Italian composer Nicola Porpora is mainly a footnote in the history books these days, noted as Haydn's teacher, but in his day he was a rival to Handel and wrote a good deal of music for the celebrated castrato Carlo Broschi, aka, Farinelli. That music is sampled here by the startlingly soprano-like French countertenor Philippe Jaroussky, and listeners are likely to feel that it's been unjustly neglected. Jaroussky sounds great, his creamy voice sailing through the mostly tuneful pieces. There are also a few big showpieces of the sort that Renée Fleming and others have recorded on their Baroque aria albums. Jaroussky is not quite as powerful here, but there are some real finds in the music like the gripping soprano-and-trumpet cadenza in "Nell'attendere il mio bene," from Polifemo (track 8). All the way through the music is like that: it's recognizably part of the same world as Handel's arias, but it's full of original touches unrelated to Handel. Porpora's most famous piece, the atmospheric "Alto giove" (again from the opera Polifemo) is here, as are a couple of duets in which Jaroussky is joined by no less than Cecilia Bartoli. These fall easily into the classification of rare treat. Throw in sensitive accompaniment from the Venice Baroque Orchestra and conductor Andrea Marcon for an extremely worthwhile Baroque aria recital. (James Manheim)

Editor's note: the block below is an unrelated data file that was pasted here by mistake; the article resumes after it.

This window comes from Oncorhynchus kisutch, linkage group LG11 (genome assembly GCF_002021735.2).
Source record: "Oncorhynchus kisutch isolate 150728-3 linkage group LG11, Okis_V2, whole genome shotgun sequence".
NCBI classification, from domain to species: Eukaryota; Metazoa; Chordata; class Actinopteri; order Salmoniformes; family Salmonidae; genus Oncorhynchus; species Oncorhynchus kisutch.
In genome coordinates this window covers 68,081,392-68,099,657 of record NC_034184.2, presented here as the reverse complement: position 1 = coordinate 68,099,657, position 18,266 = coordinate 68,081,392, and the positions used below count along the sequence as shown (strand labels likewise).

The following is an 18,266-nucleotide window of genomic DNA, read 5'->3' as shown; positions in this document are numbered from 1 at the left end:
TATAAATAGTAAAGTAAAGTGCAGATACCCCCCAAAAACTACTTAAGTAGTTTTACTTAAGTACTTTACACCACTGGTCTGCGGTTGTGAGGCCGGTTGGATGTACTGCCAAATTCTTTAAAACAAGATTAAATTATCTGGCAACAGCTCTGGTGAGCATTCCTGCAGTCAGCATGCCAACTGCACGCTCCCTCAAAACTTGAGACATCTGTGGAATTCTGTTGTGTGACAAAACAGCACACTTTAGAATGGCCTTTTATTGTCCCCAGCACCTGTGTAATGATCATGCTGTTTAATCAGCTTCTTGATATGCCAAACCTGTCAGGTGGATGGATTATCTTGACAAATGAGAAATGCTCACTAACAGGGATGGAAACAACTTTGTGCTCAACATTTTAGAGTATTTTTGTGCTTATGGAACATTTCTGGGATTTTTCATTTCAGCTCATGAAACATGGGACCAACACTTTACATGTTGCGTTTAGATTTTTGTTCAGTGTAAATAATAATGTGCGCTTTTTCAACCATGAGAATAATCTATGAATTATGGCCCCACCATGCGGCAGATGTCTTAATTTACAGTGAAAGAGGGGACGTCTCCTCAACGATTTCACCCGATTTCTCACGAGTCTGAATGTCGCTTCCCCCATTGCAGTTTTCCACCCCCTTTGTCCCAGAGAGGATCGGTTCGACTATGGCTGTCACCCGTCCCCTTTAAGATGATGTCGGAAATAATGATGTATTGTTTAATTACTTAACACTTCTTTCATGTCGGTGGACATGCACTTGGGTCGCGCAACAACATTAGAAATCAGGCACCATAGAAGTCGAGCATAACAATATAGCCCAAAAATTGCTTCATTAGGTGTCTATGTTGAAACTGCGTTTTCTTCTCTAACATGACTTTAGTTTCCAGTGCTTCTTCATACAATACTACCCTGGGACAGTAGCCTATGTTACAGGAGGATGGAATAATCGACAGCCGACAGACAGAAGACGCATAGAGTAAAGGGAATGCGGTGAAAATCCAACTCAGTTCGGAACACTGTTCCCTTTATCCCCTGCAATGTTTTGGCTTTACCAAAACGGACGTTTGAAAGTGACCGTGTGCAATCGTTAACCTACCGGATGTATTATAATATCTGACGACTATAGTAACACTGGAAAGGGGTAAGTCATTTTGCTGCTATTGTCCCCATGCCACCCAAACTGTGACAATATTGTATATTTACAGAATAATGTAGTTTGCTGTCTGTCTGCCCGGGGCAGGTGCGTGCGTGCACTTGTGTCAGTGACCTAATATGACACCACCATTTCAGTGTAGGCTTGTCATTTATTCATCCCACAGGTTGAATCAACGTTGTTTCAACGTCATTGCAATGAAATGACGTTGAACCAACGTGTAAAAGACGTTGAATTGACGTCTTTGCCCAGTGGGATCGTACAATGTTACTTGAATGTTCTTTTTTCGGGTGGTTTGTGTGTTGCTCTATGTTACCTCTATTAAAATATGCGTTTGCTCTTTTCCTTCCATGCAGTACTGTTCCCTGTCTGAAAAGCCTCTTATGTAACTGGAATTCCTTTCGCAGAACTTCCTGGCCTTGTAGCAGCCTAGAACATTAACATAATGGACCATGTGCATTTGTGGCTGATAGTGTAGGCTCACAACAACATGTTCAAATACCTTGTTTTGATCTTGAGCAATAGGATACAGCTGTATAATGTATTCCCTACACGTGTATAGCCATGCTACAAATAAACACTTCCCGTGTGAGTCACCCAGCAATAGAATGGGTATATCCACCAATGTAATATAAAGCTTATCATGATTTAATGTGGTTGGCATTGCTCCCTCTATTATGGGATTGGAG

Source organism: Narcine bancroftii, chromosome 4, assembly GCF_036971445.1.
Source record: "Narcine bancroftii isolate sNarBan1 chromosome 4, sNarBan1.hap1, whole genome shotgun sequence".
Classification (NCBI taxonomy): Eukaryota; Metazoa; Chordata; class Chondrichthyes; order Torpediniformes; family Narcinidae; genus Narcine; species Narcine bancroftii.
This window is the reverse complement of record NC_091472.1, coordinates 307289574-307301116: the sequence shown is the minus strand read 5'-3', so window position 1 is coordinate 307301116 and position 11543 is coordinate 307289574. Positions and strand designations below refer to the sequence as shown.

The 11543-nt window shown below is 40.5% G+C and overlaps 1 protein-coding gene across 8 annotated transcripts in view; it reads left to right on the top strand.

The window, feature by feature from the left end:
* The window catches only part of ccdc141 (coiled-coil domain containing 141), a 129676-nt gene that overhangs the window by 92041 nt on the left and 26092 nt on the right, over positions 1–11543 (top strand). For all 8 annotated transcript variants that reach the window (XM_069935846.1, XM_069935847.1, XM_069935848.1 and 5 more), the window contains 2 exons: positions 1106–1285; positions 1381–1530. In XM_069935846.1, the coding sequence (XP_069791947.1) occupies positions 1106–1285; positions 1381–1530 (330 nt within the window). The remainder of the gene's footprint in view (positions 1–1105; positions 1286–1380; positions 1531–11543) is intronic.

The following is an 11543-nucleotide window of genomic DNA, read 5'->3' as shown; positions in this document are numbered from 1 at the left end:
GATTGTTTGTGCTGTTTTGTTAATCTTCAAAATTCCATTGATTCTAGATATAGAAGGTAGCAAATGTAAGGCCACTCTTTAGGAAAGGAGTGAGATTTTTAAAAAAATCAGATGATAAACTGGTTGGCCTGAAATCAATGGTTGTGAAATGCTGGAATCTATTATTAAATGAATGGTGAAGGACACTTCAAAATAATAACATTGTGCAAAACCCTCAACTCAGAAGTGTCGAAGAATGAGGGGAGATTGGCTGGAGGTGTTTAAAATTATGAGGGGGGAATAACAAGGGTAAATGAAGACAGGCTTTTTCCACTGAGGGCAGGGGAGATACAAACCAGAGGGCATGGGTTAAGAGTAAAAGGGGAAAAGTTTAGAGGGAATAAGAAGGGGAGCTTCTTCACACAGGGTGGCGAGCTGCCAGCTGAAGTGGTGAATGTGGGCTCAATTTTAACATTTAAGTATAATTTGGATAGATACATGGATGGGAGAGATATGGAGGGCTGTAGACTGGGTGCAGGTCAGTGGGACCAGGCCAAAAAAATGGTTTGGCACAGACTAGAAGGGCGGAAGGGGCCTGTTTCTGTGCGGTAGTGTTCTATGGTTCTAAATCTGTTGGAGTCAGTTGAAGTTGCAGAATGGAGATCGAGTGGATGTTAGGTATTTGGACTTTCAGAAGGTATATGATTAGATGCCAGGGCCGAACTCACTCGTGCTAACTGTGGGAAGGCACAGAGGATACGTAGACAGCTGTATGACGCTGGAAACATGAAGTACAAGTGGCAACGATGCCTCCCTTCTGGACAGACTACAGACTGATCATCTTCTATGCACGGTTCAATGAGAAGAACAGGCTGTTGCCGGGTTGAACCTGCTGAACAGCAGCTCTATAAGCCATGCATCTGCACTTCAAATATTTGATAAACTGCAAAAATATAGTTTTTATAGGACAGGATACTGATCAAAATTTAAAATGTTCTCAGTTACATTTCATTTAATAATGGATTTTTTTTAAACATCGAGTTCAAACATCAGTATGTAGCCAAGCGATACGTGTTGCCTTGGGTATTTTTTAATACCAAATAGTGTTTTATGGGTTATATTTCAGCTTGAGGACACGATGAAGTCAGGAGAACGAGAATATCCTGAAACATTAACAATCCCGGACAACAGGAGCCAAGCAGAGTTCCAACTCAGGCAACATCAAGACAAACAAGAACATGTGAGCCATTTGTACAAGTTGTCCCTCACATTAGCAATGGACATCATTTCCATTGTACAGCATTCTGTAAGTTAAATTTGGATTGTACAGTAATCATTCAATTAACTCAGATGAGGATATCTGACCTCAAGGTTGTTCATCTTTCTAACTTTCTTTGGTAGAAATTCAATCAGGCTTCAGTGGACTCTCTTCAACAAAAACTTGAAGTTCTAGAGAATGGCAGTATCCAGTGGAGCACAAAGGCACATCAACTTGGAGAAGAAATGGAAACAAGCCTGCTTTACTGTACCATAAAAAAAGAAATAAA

The Three Pillars of Seduction Package is offered by Neil Strauss (aka Style) and uses the three components – Disqualification, Leading The Interaction, and Physical Comfort – to help men turn a normal interaction with a woman into a sexual encounter.
Andrea Bocelli long ago set the standard for "crossover" classical tenors, and ANDREA proves yet again that when it comes to ultra-romantic singing, no one does it better…
Some like it Sexy is curiously watchable due to its rough hand held camera approach to filmmaking, endless attempts to wed nearly all the action with the title song (plus some surprising top 40 material) and many nostalgic London locales. There's even some low rent surrealism- most noteworthy is the way Peter's conquests are inter cut with scenes of meat being cut up, for some dubious un-pc symbolism. Fans of Hammer films will no doubt be aghast to find twin sisters Mary and Madeleine Collinson the stars of Twins of Evil in some fairly scandalous scenes. There's much kitsch value as well with the unavoidable mindbending LSD sequence and Winter's dedicated follower of fashion, rivaling Austin Powers in his choice of Carnaby Street fashions. The film wasn't released until two years after it was made, apparently in its original version it was not explicit enough and Winter had to shoot some crude `sexy' inserts using very obvious body doubles to ensure a sale..